In 2022, Ogilvy Africa’s Lesso Lessons campaign won a Cannes Gold Lion, four metals at the Loeries including Grand Prix and a gold, and a LIA (London International Awards) bronze – each of these are a first for any agency in East, Central and West Africa. The agency also won Africa’s only yellow pencil at 2022 D&ADs

ikas Mehta, chief executive officer, Ogilvy Africa, hopes to see more work of this calibre coming from the Continent and being recognised on the global stage.

“Lesso Lessons is an example of a collaboration of diverse entities coming together and doing something because it felt like the right thing to do. We like a collaborative advantage more than a competitive advantage, and Lesso is a great example of collaborative success between Roto Foundation, Kenya’s Ministry of Health and Ogilvy Africa,” explains Mehta.
Not just a flash in the pan

“Our biggest priority, and something that keeps us awake at night, is what if this were just a flash in the pan?” he says.

“We would like to see a scenario three years down the line where many pieces of work from more countries and more agencies across Africa shine at global award shows.”

For him being a global network in Africa comes with the responsibility of putting Africa on the world map. He says they would love to see work that’s good enough to compete with the best in the world, coming from African countries you didn’t expect.

“We’ve seen this evolution in Asia and Latin America in the past and their rising share of excellence. The world is not going to do it for Africa. We need more of Africa to come to the party and do work like (and better than) Lesso Lessons again and again.”
A functional network

“In Africa the canvas is very wide because the Anglophone, Francophone and Lusophone Africa are poles apart. And yet, despite being a continent of 54 countries, most of the creative excellence stems from a few places like Egypt and South Africa. At least historically.”

He adds that different countries are also in different development cycles which impacts the kind of work clients expect from their agency.

“When you look at countries such as South Africa, there is over half a century of history with this industry that exists. However, at times, history can also become baggage. The opportunity to leapfrog and create innovations exists in some of the lesser-known countries because they do not have the burden of years of baggage. It will take many brave clients and agencies to drive it simultaneously.”
Chasing true North

Their aim is, to give their clients and employees the same expertise and experience they would expect out of Ogilvy anywhere in the world.
“It is a lot easier said than done, but that’s our true North at Ogilvy Africa,” he says.

He explains that the Ogilvy Africa network manages sub–Saharan Africa. “That is everything beneath North Africa, starting with West African countries such as Ghana and Nigeria, and it goes as far south as Zambia and Zimbabwe, in effect giving the agency network 39 functional dots on the continent’s map.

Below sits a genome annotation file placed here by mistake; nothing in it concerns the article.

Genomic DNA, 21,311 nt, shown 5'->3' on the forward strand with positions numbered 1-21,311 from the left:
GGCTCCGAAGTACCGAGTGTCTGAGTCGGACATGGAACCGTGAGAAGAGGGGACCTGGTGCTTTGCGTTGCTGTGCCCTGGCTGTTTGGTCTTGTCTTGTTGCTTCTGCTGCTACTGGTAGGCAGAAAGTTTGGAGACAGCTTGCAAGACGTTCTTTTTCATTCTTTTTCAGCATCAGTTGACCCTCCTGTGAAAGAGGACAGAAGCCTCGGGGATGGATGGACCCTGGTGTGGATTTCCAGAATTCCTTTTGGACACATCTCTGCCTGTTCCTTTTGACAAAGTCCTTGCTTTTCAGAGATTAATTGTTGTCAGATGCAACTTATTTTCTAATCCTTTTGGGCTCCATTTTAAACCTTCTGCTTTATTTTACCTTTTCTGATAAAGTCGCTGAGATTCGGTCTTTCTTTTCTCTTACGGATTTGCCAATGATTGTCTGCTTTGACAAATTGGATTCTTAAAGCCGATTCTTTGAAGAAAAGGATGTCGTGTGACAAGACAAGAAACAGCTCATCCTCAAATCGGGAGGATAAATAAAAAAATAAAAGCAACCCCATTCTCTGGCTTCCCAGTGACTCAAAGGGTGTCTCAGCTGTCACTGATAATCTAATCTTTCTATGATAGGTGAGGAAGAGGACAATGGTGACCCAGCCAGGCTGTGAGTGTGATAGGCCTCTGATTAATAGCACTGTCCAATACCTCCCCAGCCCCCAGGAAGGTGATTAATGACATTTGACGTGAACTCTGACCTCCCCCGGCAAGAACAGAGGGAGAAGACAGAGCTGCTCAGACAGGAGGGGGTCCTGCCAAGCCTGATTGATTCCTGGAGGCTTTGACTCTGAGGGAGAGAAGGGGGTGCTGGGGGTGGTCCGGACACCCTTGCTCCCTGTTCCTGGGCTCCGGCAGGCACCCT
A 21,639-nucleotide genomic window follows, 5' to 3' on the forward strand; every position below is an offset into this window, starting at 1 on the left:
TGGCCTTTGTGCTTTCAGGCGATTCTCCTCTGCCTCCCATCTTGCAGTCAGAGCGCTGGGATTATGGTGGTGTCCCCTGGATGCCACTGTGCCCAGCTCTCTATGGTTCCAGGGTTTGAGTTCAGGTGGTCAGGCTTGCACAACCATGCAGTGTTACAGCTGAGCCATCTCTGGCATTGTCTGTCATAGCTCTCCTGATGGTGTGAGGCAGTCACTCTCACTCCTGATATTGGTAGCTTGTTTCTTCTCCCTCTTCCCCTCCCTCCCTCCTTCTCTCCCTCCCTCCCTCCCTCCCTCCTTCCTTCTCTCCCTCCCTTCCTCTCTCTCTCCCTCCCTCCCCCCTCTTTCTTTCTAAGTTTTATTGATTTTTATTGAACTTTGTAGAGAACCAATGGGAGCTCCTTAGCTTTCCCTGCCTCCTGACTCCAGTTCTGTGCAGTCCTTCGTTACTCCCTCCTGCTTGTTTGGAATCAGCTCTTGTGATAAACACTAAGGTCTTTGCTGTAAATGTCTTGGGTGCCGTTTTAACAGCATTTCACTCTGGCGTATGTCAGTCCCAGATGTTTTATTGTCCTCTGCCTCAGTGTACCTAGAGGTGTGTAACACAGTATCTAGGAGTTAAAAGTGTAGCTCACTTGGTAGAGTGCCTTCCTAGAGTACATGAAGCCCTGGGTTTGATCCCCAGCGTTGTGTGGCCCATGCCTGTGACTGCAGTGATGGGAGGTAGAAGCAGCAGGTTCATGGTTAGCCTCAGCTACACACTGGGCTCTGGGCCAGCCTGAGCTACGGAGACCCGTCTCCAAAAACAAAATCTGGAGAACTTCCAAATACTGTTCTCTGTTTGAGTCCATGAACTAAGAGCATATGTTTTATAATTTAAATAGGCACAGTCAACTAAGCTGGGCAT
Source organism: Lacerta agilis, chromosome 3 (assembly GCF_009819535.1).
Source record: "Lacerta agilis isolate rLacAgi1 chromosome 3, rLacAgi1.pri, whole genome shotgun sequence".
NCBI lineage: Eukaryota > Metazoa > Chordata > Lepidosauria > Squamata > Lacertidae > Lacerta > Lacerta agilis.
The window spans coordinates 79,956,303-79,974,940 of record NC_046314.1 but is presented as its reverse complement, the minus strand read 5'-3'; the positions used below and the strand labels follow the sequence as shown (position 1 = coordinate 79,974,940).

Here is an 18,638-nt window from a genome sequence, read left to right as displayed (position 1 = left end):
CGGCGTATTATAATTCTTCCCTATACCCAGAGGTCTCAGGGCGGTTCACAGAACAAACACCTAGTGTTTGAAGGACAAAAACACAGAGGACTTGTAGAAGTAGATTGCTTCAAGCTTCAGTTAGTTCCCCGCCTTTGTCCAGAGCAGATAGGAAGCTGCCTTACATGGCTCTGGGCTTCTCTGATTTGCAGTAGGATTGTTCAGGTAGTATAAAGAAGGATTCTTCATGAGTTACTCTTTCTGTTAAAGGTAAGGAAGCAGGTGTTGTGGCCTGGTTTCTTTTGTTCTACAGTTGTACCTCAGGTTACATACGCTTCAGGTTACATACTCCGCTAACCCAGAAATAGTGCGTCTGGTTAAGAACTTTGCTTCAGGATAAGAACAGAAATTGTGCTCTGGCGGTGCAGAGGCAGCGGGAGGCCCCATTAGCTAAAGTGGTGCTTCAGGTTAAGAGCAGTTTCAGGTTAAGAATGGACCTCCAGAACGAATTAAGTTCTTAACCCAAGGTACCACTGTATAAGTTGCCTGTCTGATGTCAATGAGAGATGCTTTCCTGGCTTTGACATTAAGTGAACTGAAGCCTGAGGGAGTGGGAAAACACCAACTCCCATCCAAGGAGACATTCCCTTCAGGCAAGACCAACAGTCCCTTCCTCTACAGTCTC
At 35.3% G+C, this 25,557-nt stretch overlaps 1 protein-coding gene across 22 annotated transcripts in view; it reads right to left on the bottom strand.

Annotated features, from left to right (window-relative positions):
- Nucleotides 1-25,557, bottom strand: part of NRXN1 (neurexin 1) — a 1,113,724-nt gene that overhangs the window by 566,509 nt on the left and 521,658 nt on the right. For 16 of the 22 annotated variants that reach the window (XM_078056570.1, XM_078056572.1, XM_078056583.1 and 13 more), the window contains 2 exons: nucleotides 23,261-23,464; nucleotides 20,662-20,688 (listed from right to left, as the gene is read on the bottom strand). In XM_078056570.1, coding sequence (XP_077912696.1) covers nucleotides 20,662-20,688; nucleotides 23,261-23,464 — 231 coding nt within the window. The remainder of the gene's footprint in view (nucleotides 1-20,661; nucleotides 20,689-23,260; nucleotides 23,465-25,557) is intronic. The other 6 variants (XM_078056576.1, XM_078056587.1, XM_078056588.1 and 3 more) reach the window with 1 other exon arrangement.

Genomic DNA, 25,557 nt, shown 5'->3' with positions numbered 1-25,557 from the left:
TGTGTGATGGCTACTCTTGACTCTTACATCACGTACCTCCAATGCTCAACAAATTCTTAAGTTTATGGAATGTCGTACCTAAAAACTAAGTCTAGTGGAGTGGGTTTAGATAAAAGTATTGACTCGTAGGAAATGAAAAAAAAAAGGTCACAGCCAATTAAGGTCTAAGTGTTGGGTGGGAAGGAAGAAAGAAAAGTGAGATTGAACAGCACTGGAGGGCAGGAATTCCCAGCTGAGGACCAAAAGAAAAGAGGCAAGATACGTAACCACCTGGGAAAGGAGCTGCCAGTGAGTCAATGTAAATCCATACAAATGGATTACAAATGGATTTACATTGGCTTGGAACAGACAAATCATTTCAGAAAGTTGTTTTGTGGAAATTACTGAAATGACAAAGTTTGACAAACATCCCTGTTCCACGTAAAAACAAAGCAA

“We structure ourselves around the East and Central African region managed through Kenya, and the West African region managed through Ghana.

“I wish I could say that competencies are the same across all 39 countries, but it’s a functional network that actually works, enabled through enough lines of collaboration between the hubs and the countries.”

He adds that they are excited about scaling competencies in influence, technology, content, and data. “When it comes to mass media advertising, the calibre of work continues to get a lot better.”
A model for other parts of the world

So why did this particular campaign resonate so clearly with juries from across the globe?

Simple, says Mehta. “This campaign is essentially a human impact story. The universal appeal of human impact stories often resonates well with audiences and juries alike.

“Even if you removed the context of Kenya, where this was designed to work; and look at most of the developing and emerging world, issues such as nutrition need to be solved.

“I believe this campaign framework could possibly serve as a model to solve similar problems in other parts of the world, provided it’s i
8 tools to create a winning customer experience strategy in 2023
Customer experience used to be a major differentiator between customers but is now essentially a matter of survival.

Aside from the fact that almost 90% of organisations now claim to compete primarily on customer experience, things have seldom been tougher for the customers they create products and services for (unless they happen to cater to the one percent). All around the world, inflation and soaring energy prices have put consumers under incredible financial pressure.

As such, most people are looking for expenses to cut back. And if your organisation doesn’t provide the kind of great customer experience that makes people feel valued, and which engenders trust and loyalty, they will go somewhere else. While that’s especially true for purchases, often seen to be grudge purchases, such as insurance, every sector will feel the impact in the coming months.